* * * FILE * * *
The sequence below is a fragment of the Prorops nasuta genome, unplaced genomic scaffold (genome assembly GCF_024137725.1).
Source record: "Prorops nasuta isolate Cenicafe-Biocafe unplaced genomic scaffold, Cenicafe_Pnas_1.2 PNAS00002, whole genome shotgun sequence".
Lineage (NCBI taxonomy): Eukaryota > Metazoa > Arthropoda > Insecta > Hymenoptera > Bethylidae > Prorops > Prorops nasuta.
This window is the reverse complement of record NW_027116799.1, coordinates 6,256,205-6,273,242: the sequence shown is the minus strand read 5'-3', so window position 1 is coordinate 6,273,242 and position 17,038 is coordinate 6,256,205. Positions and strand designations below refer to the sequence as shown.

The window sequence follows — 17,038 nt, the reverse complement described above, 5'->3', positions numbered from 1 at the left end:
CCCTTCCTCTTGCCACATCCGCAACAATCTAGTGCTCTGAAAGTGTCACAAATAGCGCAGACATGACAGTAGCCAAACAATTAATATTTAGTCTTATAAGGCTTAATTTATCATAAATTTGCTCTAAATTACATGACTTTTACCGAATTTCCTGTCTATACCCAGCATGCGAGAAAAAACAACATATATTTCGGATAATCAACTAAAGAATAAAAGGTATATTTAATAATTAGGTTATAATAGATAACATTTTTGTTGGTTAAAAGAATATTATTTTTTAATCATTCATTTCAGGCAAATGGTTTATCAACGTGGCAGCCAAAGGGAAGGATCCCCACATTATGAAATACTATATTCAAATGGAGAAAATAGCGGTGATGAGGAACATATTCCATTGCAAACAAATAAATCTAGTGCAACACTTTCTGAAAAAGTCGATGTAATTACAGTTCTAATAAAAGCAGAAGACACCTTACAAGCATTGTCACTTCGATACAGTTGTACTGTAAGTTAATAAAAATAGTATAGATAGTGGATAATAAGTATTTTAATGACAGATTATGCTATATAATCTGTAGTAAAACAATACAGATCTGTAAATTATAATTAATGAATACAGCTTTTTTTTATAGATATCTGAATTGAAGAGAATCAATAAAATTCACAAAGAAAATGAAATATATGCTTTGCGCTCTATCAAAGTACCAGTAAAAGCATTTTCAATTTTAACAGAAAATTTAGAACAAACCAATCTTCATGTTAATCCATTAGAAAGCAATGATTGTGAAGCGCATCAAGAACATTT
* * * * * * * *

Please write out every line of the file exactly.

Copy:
The sequence below is a fragment of the Prorops nasuta genome, unplaced genomic scaffold (genome assembly GCF_024137725.1).
Source record: "Prorops nasuta isolate Cenicafe-Biocafe unplaced genomic scaffold, Cenicafe_Pnas_1.2 PNAS00002, whole genome shotgun sequence".
Lineage (NCBI taxonomy): Eukaryota > Metazoa > Arthropoda > Insecta > Hymenoptera > Bethylidae > Prorops > Prorops nasuta.
This window is the reverse complement of record NW_027116799.1, coordinates 6,256,205-6,273,242: the sequence shown is the minus strand read 5'-3', so window position 1 is coordinate 6,273,242 and position 17,038 is coordinate 6,256,205. Positions and strand designations below refer to the sequence as shown.

The window sequence follows — 17,038 nt, the reverse complement described above, 5'->3', positions numbered from 1 at the left end:
CCCTTCCTCTTGCCACATCCGCAACAATCTAGTGCTCTGAAAGTGTCACAAATAGCGCAGACATGACAGTAGCCAAACAATTAATATTTAGTCTTATAAGGCTTAATTTATCATAAATTTGCTCTAAATTACATGACTTTTACCGAATTTCCTGTCTATACCCAGCATGCGAGAAAAAACAACATATATTTCGGATAATCAACTAAAGAATAAAAGGTATATTTAATAATTAGGTTATAATAGATAACATTTTTGTTGGTTAAAAGAATATTATTTTTTAATCATTCATTTCAGGCAAATGGTTTATCAACGTGGCAGCCAAAGGGAAGGATCCCCACATTATGAAATACTATATTCAAATGGAGAAAATAGCGGTGATGAGGAACATATTCCATTGCAAACAAATAAATCTAGTGCAACACTTTCTGAAAAAGTCGATGTAATTACAGTTCTAATAAAAGCAGAAGACACCTTACAAGCATTGTCACTTCGATACAGTTGTACTGTAAGTTAATAAAAATAGTATAGATAGTGGATAATAAGTATTTTAATGACAGATTATGCTATATAATCTGTAGTAAAACAATACAGATCTGTAAATTATAATTAATGAATACAGCTTTTTTTTATAGATATCTGAATTGAAGAGAATCAATAAAATTCACAAAGAAAATGAAATATATGCTTTGCGCTCTATCAAAGTACCAGTAAAAGCATTTTCAATTTTAACAGAAAATTTAGAACAAACCAATCTTCATGTTAATCCATTAGAAAGCAATGATTGTGAAGCGCATCAAGAACATTT